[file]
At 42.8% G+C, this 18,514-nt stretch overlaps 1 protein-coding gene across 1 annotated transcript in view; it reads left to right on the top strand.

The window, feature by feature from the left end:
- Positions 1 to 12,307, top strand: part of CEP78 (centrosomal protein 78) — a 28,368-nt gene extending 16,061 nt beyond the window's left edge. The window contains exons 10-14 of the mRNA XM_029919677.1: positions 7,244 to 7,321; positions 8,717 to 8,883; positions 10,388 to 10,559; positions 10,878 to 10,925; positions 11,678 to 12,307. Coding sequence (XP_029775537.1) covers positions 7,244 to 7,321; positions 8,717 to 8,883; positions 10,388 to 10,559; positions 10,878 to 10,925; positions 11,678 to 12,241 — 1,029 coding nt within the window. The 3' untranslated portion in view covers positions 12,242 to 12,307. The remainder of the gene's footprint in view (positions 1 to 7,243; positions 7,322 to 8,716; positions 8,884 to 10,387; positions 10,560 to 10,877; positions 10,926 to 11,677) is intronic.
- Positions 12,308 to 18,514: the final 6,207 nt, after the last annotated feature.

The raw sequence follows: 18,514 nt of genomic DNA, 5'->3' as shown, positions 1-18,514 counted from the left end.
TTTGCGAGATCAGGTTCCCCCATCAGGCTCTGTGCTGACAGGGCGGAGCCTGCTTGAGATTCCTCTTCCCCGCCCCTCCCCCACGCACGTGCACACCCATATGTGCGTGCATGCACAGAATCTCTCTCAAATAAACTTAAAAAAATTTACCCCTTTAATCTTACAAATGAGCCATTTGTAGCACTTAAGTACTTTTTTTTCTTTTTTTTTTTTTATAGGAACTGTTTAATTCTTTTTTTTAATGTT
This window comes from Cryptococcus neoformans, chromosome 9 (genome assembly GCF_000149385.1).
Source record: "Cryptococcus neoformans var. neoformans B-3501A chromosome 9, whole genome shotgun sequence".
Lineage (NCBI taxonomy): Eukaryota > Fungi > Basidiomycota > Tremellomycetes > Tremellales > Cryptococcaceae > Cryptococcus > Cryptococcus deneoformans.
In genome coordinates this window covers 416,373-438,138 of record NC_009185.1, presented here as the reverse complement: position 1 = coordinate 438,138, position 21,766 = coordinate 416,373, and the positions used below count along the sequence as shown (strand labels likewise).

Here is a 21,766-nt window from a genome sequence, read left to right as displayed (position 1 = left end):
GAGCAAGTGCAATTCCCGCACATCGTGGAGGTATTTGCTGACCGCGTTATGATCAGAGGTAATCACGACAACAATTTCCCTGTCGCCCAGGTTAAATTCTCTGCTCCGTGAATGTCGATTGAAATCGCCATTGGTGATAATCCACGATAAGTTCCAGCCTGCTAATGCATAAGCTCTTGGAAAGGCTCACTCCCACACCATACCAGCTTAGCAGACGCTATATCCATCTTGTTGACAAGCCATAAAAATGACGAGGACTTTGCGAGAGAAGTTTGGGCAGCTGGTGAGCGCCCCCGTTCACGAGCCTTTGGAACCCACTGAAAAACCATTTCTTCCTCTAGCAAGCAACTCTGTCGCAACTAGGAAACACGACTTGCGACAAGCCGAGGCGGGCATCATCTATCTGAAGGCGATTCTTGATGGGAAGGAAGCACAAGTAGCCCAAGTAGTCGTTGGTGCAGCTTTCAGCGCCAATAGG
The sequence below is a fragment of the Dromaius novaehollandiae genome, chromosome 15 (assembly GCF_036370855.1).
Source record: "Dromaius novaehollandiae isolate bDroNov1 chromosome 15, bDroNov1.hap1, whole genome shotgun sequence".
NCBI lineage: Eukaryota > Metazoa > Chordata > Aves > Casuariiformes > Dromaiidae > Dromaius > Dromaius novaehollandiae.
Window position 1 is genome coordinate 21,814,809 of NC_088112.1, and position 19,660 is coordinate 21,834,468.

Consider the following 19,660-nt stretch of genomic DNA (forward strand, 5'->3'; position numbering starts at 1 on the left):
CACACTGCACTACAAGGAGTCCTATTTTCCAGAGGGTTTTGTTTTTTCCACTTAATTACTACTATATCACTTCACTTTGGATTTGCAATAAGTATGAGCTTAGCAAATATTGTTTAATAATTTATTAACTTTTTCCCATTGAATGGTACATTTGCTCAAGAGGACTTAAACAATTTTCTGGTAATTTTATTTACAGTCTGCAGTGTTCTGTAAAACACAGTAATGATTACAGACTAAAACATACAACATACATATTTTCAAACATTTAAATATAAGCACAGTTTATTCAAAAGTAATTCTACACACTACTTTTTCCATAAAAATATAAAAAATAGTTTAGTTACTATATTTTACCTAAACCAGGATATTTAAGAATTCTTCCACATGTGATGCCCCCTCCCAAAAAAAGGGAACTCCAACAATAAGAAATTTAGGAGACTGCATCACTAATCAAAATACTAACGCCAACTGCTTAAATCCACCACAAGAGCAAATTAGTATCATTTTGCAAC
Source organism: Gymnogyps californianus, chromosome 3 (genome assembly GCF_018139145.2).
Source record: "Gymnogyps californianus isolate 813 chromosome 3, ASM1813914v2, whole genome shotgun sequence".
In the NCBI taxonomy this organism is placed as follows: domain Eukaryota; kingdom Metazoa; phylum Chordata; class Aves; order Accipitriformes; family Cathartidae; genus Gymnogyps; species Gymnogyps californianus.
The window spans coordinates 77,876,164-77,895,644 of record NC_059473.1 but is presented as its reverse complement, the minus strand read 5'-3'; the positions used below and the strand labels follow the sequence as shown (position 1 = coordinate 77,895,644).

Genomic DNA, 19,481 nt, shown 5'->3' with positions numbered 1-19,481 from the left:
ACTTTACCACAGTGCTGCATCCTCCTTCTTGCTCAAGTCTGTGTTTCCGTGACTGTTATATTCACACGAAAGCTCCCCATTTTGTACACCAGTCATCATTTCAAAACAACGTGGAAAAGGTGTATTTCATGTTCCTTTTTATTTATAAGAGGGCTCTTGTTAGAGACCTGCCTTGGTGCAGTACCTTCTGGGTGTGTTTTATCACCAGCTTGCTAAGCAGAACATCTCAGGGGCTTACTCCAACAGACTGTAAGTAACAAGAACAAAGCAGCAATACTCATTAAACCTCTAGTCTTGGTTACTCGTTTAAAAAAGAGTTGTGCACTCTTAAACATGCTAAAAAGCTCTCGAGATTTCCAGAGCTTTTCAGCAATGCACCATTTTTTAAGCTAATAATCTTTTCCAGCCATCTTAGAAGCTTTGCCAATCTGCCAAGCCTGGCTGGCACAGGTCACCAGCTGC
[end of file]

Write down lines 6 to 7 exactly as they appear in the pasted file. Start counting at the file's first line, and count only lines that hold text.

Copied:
TTTGCGAGATCAGGTTCCCCCATCAGGCTCTGTGCTGACAGGGCGGAGCCTGCTTGAGATTCCTCTTCCCCGCCCCTCCCCCACGCACGTGCACACCCATATGTGCGTGCATGCACAGAATCTCTCTCAAATAAACTTAAAAAAATTTACCCCTTTAATCTTACAAATGAGCCATTTGTAGCACTTAAGTACTTTTTTTTCTTTTTTTTTTTTTATAGGAACTGTTTAATTCTTTTTTTTAATGTT
This window comes from Cryptococcus neoformans, chromosome 9 (genome assembly GCF_000149385.1).